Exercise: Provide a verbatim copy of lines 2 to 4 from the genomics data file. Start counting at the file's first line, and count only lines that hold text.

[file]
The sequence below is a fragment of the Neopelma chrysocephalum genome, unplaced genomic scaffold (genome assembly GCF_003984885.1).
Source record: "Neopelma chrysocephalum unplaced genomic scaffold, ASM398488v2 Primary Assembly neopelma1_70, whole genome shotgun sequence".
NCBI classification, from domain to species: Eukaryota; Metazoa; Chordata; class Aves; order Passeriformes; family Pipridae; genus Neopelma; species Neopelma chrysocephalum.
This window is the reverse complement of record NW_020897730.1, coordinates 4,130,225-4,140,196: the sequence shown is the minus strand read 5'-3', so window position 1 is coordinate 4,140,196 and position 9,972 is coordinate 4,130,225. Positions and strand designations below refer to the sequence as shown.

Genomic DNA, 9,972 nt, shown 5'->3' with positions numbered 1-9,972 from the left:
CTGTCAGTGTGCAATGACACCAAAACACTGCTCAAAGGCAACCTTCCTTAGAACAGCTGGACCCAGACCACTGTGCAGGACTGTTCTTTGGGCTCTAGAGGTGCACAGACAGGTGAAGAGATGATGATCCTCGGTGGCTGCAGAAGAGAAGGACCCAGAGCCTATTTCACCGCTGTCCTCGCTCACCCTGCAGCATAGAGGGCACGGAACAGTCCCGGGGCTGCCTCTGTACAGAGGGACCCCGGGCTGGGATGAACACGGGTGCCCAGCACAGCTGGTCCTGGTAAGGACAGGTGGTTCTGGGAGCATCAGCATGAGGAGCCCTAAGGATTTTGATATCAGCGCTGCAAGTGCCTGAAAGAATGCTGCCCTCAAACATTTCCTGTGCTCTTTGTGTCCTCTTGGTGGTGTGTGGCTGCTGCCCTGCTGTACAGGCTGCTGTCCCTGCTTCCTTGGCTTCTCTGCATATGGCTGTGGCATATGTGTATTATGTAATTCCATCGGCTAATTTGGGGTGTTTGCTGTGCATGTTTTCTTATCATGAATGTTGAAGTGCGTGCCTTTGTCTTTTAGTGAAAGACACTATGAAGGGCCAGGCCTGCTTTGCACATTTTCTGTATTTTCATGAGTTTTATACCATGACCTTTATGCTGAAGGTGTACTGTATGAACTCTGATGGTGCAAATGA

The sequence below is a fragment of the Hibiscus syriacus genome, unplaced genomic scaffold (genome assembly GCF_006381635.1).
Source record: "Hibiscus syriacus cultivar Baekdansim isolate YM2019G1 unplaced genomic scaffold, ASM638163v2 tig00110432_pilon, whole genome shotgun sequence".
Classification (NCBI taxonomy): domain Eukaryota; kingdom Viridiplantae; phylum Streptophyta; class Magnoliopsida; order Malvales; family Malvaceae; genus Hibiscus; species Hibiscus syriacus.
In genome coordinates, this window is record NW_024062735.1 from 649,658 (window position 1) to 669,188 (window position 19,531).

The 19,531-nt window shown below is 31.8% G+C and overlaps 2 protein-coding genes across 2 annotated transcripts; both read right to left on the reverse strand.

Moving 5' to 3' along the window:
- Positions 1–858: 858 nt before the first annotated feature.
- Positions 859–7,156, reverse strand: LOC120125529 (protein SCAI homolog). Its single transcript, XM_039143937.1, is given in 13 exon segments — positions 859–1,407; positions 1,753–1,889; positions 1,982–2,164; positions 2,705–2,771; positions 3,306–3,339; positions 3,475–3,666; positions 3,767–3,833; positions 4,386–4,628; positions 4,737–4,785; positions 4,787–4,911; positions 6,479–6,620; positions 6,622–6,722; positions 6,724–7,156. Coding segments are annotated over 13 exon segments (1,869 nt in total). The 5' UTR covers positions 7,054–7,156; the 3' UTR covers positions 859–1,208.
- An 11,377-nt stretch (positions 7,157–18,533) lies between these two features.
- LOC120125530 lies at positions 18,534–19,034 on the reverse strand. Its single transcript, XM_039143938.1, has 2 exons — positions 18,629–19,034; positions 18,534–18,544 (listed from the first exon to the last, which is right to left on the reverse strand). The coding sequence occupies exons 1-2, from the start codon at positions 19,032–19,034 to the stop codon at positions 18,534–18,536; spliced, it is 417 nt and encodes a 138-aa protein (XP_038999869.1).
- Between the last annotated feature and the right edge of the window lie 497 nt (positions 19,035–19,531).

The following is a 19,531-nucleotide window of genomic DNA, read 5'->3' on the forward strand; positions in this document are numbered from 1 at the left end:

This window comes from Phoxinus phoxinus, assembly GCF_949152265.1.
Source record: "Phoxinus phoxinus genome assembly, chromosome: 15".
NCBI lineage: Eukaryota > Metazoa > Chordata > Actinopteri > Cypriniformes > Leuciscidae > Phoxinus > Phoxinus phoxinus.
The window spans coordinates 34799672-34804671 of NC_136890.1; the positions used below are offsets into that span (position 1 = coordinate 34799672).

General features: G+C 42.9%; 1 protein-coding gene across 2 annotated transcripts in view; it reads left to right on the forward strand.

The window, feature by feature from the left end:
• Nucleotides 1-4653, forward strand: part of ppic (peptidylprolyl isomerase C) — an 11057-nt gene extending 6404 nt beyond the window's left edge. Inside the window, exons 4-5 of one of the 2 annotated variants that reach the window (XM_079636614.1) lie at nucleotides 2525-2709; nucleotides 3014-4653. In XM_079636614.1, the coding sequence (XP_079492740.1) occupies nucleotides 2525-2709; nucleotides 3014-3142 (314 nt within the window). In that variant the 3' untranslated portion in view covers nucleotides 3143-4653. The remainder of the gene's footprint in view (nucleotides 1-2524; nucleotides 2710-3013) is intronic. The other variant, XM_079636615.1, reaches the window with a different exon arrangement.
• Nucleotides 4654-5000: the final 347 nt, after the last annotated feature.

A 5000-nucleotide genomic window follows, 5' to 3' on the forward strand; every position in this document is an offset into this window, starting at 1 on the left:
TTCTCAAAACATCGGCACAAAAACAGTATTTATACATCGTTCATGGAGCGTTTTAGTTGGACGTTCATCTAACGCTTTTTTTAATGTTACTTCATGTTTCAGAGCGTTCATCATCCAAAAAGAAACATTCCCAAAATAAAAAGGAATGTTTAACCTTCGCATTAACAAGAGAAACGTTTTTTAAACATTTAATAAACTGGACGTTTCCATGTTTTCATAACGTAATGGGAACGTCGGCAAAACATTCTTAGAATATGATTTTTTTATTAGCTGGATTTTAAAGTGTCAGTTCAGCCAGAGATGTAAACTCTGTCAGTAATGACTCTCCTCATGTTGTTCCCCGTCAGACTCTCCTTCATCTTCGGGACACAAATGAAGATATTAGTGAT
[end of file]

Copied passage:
Source record: "Neopelma chrysocephalum unplaced genomic scaffold, ASM398488v2 Primary Assembly neopelma1_70, whole genome shotgun sequence".
NCBI classification, from domain to species: Eukaryota; Metazoa; Chordata; class Aves; order Passeriformes; family Pipridae; genus Neopelma; species Neopelma chrysocephalum.
This window is the reverse complement of record NW_020897730.1, coordinates 4,130,225-4,140,196: the sequence shown is the minus strand read 5'-3', so window position 1 is coordinate 4,140,196 and position 9,972 is coordinate 4,130,225. Positions and strand designations below refer to the sequence as shown.